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Research themes

Detailed regional studies. Over the first four years of the CarBBAS Chair program, we carried out regional studies of greenhouse gas (GHG) dynamics and carbon cycling in lakes, streams, rivers, and wetlands in seven key regions of the boreal and taiga biomes: Abitibi, James Bay, Saguenay, Chibougamau, Schefferville, Labrador and Côte-Nord. Within each region, we performed point sampling of GHG and basic limnological factors in a large number of lakes and rivers, chosen to represent the largest range of aquatic and landscape properties. Other research sub-components, such as studies of carbon storage, seasonal variation, winter metabolism, CO2 dynamics, and carbon consumption, were carried out on a subset of these lakes, rivers, and watersheds, by visiting them on several occasions. Models of GHG dynamics and other aspects of lake function will be developed for each region in order to compare patterns and forcing factors among regions.


Sentinel systems. We selected a sentinel lake in two key boreal regions (Abitibi and Saguenay) as well as in the temperate Laurentian region. These lakes and their associated streams are being followed for the length of the Chair program, allowing us to study temporal (seasonal and inter-annual) dynamics of CO2 and CH4, as well as dissolved organic carbon (DOC) mass balances, carbon burial and export, and the isotopic signature of metabolized carbon. We installed sensors at the outlet of each sentinel lake to automatically measure discharge and establish the annual hydrologic load. An autonomous buoy is installed on each lake to continuously record GHG and DOC dynamics during the ice-free period and the lakes are sampled periodically during the winter. The deployment of autonomous buoys on Lake Croche (Station de biologie des Laurentides de l’Université de Montréal) and Lake Simoncouche (Forêt d'enseignement et de recherche de l’UQAC) allowed us to connect the first two Canadian lakes to the Global Lake Ecological Observatory Network (GLEON).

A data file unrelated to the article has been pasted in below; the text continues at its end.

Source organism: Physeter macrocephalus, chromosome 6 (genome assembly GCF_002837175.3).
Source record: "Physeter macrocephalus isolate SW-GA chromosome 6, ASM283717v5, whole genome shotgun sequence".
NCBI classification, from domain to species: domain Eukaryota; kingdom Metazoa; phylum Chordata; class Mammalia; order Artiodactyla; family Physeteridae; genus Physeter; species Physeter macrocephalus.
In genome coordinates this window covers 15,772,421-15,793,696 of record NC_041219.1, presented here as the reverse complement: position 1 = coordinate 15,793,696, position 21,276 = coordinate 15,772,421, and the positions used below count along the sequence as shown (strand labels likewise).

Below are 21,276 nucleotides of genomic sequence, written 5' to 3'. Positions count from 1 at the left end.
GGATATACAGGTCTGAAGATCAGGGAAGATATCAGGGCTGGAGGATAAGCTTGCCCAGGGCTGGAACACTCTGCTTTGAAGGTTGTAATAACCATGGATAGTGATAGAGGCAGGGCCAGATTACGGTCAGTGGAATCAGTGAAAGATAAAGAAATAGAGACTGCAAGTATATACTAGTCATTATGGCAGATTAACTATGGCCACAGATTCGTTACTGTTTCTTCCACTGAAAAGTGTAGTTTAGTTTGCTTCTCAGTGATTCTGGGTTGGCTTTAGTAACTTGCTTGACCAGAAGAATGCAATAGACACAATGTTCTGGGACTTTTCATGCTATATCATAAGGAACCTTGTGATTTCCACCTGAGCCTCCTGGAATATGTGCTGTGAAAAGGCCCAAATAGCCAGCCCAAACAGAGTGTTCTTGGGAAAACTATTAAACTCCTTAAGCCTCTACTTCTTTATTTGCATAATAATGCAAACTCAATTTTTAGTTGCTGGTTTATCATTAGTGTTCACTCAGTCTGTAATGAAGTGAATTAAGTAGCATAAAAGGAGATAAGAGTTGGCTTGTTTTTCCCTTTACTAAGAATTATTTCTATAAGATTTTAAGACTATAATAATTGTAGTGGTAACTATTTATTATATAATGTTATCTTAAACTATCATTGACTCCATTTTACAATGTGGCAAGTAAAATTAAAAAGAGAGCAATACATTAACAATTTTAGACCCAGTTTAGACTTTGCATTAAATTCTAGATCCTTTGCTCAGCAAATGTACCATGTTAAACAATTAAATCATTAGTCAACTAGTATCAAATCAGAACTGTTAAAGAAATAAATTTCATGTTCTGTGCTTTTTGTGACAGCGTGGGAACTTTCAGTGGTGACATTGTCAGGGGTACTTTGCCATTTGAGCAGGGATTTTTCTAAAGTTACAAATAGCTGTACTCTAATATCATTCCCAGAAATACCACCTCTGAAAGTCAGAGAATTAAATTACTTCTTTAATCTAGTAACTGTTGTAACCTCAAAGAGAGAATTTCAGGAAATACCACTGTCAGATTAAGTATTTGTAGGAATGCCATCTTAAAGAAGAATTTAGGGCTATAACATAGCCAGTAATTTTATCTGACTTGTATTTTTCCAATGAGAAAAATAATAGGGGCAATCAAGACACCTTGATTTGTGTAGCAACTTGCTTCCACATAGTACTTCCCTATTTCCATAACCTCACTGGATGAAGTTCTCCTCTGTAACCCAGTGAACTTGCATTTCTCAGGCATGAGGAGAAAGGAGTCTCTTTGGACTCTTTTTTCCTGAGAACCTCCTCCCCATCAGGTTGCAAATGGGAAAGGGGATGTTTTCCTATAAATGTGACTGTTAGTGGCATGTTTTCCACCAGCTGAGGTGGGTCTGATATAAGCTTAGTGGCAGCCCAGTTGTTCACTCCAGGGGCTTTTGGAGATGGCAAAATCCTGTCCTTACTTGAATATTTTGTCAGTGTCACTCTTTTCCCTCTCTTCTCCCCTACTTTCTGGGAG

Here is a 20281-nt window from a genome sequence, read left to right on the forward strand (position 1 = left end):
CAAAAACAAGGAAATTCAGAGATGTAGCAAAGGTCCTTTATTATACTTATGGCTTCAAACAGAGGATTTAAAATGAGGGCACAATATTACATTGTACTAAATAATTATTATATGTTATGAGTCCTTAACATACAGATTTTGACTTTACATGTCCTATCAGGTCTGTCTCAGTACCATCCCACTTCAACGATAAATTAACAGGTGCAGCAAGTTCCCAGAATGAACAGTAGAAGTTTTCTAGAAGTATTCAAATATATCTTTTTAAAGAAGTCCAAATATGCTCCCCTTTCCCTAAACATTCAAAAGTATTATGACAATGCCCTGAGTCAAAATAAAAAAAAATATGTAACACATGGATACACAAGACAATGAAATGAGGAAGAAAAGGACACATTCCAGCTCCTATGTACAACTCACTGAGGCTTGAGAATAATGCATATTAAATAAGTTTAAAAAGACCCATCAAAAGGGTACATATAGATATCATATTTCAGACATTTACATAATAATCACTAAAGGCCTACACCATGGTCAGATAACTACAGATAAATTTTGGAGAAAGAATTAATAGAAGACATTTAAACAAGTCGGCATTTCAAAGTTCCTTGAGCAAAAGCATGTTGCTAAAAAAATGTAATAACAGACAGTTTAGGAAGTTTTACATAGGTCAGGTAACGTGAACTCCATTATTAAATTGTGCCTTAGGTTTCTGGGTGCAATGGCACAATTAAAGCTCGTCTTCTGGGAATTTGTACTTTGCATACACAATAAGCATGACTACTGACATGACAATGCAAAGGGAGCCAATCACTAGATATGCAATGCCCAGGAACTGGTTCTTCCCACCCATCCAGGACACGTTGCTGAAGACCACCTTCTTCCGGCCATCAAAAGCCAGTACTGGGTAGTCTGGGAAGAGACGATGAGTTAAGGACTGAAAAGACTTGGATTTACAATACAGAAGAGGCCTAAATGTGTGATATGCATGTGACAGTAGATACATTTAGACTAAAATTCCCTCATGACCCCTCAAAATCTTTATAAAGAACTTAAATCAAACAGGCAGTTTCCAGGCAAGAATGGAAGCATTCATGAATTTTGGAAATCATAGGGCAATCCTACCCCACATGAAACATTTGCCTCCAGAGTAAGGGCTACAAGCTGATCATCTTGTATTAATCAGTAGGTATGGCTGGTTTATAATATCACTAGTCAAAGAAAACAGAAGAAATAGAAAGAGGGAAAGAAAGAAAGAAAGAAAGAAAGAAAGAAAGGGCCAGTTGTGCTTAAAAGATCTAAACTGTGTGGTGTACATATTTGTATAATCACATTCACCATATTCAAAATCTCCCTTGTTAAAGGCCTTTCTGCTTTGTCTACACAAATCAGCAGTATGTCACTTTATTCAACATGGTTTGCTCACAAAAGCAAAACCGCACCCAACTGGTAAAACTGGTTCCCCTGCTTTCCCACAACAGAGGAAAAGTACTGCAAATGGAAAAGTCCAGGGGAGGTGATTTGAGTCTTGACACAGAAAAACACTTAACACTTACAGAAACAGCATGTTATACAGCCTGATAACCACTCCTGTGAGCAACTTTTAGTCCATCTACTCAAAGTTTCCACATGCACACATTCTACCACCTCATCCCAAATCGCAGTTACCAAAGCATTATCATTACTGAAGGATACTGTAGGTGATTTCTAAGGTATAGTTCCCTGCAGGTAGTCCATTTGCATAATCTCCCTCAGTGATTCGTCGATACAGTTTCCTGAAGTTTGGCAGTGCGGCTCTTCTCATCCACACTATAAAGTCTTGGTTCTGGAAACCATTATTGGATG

Process and landscape modeling. We characterized certain aquatic and non-aquatic components of the landscape using remote sensing and GIS analysis, while other components, such as the export of materials in terrestrial runoff and groundwater, were assessed by in situ sampling. We will develop models to describe the configuration of aquatic networks in the landscape, which can be coupled to models of aquatic GHG and carbon dynamics, existing terrestrial carbon models, and regional climate models. We will also develop process models of carbon dynamics in lakes to explore how they would evolve under scenarios of changing carbon inputs and climate.






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